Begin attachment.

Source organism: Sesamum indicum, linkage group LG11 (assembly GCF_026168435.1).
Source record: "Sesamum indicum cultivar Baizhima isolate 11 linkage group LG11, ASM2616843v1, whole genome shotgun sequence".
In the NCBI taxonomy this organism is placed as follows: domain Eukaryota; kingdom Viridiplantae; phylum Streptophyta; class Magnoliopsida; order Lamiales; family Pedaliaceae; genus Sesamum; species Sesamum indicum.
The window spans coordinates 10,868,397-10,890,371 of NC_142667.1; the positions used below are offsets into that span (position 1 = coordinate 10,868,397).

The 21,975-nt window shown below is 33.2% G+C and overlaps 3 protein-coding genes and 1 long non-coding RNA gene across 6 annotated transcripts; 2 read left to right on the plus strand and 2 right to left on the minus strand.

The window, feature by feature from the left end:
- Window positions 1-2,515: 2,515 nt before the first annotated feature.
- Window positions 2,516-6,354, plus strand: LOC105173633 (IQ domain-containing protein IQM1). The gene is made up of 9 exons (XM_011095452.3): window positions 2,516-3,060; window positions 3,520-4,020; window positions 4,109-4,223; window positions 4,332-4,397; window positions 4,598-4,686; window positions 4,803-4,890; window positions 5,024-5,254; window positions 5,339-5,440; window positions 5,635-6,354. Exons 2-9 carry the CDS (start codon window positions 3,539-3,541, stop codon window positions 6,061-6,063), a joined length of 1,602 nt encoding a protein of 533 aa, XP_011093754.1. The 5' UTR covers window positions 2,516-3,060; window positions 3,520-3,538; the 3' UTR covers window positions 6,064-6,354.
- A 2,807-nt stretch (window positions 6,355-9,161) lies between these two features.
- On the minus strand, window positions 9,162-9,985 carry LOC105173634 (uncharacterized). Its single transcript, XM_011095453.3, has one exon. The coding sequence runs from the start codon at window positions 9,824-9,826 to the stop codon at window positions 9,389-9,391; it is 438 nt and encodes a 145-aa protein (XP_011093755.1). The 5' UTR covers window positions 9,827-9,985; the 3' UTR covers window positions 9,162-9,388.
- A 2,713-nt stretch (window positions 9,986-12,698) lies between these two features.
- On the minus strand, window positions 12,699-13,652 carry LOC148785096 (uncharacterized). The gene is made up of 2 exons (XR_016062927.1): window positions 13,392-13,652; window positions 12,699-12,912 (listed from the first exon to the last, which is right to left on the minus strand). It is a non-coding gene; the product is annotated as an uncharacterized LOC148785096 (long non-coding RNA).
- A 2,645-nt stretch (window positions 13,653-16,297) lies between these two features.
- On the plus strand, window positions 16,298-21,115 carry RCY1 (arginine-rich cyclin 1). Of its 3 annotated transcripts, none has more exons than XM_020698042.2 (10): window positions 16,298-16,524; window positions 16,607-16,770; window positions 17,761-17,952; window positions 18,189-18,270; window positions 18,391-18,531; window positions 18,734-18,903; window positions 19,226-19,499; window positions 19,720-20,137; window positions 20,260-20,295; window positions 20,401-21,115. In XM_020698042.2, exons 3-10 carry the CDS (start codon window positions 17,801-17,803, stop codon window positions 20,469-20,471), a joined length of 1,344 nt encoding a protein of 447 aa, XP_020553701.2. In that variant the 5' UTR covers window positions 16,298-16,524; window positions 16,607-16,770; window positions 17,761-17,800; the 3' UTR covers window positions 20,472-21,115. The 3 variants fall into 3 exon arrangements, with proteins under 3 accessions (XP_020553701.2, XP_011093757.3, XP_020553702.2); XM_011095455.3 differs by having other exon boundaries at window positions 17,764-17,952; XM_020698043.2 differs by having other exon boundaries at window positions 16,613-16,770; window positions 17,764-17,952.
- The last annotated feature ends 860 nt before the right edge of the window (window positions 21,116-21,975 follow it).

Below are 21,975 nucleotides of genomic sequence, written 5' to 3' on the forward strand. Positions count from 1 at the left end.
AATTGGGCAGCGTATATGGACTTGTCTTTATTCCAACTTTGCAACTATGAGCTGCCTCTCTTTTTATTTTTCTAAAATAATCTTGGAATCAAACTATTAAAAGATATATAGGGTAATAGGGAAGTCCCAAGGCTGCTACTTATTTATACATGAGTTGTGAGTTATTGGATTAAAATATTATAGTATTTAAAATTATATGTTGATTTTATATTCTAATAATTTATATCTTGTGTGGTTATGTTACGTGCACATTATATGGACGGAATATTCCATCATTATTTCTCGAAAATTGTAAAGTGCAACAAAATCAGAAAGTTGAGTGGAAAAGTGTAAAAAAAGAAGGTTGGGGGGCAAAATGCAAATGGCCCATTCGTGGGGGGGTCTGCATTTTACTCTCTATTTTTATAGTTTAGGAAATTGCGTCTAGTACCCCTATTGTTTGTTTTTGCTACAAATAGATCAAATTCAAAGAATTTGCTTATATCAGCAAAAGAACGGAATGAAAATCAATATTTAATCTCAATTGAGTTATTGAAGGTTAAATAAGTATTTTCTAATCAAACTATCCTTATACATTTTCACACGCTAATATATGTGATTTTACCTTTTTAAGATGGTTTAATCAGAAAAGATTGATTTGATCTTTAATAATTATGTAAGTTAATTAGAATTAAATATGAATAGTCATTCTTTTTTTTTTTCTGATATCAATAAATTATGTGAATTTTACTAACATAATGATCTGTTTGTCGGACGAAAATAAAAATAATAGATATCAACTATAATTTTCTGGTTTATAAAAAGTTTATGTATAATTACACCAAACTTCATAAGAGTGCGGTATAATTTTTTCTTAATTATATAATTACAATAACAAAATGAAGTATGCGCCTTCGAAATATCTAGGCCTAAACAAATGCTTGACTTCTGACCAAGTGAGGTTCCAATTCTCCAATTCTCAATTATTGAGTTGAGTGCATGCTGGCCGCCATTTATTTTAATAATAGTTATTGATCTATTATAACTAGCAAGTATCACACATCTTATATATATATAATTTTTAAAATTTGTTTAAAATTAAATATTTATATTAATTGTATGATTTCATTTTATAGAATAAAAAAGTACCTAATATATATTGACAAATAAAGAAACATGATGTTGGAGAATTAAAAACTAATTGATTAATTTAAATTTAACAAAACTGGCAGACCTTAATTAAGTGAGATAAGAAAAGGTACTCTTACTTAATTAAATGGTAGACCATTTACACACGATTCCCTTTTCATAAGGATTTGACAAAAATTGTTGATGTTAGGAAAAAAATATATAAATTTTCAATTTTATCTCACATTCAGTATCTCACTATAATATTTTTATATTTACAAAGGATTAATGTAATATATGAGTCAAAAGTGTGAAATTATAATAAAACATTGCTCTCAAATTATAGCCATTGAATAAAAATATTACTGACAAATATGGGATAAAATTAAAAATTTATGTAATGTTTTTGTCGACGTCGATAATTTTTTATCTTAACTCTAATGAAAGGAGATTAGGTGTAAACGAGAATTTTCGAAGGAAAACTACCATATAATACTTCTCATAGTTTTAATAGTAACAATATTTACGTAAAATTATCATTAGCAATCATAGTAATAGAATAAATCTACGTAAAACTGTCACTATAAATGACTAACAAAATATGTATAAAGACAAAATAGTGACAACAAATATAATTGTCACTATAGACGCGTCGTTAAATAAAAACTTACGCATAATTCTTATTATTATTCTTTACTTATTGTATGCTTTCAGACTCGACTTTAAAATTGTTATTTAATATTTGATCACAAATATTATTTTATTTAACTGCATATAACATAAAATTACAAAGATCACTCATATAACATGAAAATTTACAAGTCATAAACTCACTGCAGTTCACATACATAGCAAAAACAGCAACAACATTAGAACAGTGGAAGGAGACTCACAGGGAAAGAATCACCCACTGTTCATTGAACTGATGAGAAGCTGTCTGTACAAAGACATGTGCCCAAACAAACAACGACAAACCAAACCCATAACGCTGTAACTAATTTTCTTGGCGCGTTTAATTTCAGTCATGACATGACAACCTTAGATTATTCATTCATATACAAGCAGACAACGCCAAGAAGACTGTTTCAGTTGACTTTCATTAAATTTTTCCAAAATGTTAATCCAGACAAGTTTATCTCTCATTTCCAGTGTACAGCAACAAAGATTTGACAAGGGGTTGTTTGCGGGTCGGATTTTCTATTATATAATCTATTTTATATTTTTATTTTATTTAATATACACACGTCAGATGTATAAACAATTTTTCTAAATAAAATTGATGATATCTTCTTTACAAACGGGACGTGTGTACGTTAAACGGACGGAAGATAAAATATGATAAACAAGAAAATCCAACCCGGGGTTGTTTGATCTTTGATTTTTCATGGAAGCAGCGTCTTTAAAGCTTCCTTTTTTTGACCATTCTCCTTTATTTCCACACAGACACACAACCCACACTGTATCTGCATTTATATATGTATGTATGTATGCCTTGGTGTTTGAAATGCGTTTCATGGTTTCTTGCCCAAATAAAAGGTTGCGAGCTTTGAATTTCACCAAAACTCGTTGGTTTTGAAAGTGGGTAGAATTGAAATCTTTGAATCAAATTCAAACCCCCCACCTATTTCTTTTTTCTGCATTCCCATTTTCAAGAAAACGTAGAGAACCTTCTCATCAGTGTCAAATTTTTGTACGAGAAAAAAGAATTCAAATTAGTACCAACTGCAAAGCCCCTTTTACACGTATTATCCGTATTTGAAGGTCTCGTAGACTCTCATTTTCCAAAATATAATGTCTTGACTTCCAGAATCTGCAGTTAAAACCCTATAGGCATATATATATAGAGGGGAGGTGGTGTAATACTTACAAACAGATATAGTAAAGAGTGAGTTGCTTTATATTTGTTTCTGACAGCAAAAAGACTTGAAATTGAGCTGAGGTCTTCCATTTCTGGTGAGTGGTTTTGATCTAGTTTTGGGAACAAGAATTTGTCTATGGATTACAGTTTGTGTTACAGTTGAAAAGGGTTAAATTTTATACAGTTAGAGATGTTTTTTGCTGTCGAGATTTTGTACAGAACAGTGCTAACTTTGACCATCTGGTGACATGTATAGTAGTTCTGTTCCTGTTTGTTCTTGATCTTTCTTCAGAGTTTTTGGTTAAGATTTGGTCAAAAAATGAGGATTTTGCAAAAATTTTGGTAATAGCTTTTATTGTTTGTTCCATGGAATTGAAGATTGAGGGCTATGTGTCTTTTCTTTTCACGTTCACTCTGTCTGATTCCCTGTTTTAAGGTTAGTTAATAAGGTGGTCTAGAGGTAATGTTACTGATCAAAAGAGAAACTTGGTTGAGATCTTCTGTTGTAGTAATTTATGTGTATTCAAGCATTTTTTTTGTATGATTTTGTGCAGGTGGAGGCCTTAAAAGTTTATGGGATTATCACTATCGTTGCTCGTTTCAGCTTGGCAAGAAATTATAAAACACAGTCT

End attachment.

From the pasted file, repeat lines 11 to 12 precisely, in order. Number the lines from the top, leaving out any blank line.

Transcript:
- A 2,713-nt stretch (window positions 9,986-12,698) lies between these two features.
- On the minus strand, window positions 12,699-13,652 carry LOC148785096 (uncharacterized). The gene is made up of 2 exons (XR_016062927.1): window positions 13,392-13,652; window positions 12,699-12,912 (listed from the first exon to the last, which is right to left on the minus strand). It is a non-coding gene; the product is annotated as an uncharacterized LOC148785096 (long non-coding RNA).